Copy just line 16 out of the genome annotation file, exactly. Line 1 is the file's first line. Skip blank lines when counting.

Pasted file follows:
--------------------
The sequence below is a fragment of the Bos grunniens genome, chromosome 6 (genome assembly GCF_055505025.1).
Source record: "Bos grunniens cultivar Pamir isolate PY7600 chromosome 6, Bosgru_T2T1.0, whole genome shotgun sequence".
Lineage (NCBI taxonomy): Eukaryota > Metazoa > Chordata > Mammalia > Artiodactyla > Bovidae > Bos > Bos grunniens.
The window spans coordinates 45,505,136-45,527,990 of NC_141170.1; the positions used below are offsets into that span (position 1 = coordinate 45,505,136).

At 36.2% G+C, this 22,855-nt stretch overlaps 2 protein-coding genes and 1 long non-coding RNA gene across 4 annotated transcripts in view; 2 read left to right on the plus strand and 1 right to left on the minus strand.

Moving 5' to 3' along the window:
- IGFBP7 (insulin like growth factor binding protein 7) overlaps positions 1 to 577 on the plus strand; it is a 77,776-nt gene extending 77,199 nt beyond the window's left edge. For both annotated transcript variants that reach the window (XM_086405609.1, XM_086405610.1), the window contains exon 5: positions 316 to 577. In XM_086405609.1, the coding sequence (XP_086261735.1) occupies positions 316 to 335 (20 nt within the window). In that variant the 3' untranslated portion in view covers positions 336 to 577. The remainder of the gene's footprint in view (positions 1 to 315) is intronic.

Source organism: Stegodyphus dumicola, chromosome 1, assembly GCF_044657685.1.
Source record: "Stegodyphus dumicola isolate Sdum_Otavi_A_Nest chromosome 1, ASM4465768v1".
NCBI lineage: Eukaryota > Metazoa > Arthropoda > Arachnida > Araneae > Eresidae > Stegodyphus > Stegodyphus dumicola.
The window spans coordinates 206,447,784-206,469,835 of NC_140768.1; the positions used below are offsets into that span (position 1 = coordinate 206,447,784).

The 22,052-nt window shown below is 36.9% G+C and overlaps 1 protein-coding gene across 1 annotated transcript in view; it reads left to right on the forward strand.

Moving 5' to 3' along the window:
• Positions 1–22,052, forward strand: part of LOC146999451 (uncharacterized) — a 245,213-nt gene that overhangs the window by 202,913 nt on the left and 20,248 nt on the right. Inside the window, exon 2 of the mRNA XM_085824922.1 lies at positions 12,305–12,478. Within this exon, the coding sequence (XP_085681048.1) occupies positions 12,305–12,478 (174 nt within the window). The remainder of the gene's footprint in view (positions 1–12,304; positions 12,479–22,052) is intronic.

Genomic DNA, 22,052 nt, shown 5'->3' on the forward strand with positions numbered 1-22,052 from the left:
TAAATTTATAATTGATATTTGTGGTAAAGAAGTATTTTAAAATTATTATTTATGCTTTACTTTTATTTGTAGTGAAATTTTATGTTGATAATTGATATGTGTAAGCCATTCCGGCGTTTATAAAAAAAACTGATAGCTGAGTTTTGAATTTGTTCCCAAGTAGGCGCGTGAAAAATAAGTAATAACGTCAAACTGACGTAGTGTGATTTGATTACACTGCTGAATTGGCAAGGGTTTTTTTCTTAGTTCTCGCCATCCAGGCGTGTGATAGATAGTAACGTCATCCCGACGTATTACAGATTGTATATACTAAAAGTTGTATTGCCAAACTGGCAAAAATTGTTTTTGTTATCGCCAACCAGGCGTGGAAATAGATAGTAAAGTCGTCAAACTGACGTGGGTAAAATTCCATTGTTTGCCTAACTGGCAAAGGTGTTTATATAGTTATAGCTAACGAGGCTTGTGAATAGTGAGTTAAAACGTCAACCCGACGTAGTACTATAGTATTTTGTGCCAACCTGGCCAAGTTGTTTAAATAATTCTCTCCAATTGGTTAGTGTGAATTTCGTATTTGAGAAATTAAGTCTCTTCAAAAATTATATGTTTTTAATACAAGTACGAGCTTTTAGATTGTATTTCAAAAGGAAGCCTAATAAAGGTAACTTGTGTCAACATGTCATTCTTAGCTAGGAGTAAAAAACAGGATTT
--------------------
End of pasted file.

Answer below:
TAAATTTATAATTGATATTTGTGGTAAAGAAGTATTTTAAAATTATTATTTATGCTTTACTTTTATTTGTAGTGAAATTTTATGTTGATAATTGATATGTGTAAGCCATTCCGGCGTTTATAAAAAAAACTGATAGCTGAGTTTTGAATTTGTTCCCAAGTAGGCGCGTGAAAAATAAGTAATAACGTCAAACTGACGTAGTGTGATTTGATTACACTGCTGAATTGGCAAGGGTTTTTTTCTTAGTTCTCGCCATCCAGGCGTGTGATAGATAGTAACGTCATCCCGACGTATTACAGATTGTATATACTAAAAGTTGTATTGCCAAACTGGCAAAAATTGTTTTTGTTATCGCCAACCAGGCGTGGAAATAGATAGTAAAGTCGTCAAACTGACGTGGGTAAAATTCCATTGTTTGCCTAACTGGCAAAGGTGTTTATATAGTTATAGCTAACGAGGCTTGTGAATAGTGAGTTAAAACGTCAACCCGACGTAGTACTATAGTATTTTGTGCCAACCTGGCCAAGTTGTTTAAATAATTCTCTCCAATTGGTTAGTGTGAATTTCGTATTTGAGAAATTAAGTCTCTTCAAAAATTATATGTTTTTAATACAAGTACGAGCTTTTAGATTGTATTTCAAAAGGAAGCCTAATAAAGGTAACTTGTGTCAACATGTCATTCTTAGCTAGGAGTAAAAAACAGGATTT